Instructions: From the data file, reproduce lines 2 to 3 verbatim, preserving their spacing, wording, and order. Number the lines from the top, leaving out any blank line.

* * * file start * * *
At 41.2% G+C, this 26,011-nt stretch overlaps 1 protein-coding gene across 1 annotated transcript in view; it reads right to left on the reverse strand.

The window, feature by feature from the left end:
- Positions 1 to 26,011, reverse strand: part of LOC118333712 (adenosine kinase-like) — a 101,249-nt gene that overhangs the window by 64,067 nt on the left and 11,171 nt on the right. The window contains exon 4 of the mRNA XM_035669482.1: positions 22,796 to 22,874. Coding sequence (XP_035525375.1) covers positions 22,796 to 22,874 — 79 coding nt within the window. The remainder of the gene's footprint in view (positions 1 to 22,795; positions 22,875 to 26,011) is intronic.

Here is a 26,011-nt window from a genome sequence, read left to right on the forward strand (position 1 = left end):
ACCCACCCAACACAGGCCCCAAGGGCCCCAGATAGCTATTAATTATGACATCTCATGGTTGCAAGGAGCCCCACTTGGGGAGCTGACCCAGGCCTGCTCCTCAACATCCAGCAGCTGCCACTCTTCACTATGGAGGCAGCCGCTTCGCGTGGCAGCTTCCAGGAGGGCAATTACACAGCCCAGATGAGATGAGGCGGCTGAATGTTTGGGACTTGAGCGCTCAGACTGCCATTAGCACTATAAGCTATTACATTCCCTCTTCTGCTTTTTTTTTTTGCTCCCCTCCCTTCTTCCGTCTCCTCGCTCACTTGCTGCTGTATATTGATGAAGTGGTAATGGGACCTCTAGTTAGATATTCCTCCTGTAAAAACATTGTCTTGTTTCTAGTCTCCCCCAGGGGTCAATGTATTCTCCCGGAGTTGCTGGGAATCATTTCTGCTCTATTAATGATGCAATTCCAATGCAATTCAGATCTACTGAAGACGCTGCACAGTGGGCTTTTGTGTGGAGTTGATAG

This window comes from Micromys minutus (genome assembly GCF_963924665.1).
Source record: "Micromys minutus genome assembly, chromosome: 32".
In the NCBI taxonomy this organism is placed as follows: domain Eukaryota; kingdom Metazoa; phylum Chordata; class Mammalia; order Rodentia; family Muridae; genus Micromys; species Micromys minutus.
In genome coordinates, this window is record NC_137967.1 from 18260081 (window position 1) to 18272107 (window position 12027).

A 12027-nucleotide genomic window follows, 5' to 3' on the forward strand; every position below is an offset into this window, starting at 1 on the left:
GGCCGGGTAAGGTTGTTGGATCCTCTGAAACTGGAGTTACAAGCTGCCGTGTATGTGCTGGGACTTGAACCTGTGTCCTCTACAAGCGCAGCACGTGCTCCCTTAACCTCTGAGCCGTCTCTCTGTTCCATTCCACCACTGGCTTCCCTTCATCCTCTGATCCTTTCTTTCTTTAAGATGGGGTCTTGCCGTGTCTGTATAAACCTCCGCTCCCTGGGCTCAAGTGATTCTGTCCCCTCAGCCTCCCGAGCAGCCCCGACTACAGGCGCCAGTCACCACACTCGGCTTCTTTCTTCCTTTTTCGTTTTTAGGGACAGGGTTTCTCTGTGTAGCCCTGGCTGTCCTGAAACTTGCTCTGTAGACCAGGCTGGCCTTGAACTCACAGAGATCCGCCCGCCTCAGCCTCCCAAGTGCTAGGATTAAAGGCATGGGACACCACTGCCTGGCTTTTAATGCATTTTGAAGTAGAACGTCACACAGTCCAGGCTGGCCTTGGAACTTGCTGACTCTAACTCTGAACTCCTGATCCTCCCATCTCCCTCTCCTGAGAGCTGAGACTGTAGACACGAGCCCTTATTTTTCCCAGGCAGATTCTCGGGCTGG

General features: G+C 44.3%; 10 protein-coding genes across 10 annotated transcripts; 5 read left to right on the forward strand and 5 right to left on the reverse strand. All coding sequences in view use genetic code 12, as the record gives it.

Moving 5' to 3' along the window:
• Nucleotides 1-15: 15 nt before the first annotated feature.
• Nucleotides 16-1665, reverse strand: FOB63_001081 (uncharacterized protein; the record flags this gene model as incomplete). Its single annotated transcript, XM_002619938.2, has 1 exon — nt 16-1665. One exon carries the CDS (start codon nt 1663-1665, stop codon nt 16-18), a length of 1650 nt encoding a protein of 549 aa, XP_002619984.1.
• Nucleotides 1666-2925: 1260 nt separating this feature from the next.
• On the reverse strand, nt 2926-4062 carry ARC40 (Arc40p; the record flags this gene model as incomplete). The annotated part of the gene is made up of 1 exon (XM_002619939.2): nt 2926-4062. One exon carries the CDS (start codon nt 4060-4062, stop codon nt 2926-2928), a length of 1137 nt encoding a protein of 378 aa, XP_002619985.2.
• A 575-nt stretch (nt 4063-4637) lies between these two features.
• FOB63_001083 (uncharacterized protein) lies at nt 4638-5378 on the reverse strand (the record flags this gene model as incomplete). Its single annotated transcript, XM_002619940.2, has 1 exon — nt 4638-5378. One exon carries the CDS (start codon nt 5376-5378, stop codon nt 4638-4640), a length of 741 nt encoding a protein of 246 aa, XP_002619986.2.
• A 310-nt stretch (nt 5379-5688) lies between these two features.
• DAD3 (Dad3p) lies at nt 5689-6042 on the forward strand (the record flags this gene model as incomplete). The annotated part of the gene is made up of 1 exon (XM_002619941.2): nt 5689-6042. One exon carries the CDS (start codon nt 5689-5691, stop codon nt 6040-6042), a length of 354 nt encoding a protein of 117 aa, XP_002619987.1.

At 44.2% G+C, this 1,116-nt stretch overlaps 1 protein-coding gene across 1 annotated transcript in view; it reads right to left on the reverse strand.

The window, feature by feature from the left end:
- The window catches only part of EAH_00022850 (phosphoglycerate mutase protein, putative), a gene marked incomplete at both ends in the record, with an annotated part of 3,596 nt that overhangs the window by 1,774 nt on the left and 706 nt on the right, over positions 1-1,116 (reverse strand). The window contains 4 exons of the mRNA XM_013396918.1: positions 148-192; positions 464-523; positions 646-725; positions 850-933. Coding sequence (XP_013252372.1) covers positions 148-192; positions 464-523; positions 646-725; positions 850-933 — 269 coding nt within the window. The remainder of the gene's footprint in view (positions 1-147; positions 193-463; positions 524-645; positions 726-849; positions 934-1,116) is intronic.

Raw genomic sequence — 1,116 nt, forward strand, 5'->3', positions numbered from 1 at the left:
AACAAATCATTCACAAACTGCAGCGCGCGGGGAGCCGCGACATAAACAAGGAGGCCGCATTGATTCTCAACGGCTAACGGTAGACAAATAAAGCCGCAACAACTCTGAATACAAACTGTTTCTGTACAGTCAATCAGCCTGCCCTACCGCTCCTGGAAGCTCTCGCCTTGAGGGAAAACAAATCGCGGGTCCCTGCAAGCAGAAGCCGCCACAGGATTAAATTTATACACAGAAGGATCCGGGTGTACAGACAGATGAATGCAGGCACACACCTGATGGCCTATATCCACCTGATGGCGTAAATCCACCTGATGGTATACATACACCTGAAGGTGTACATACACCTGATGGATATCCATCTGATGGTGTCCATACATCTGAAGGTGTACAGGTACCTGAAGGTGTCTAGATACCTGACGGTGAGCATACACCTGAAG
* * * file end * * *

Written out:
The window, feature by feature from the left end:
- Positions 1 to 26,011, reverse strand: part of LOC118333712 (adenosine kinase-like) — a 101,249-nt gene that overhangs the window by 64,067 nt on the left and 11,171 nt on the right. The window contains exon 4 of the mRNA XM_035669482.1: positions 22,796 to 22,874. Coding sequence (XP_035525375.1) covers positions 22,796 to 22,874 — 79 coding nt within the window. The remainder of the gene's footprint in view (positions 1 to 22,795; positions 22,875 to 26,011) is intronic.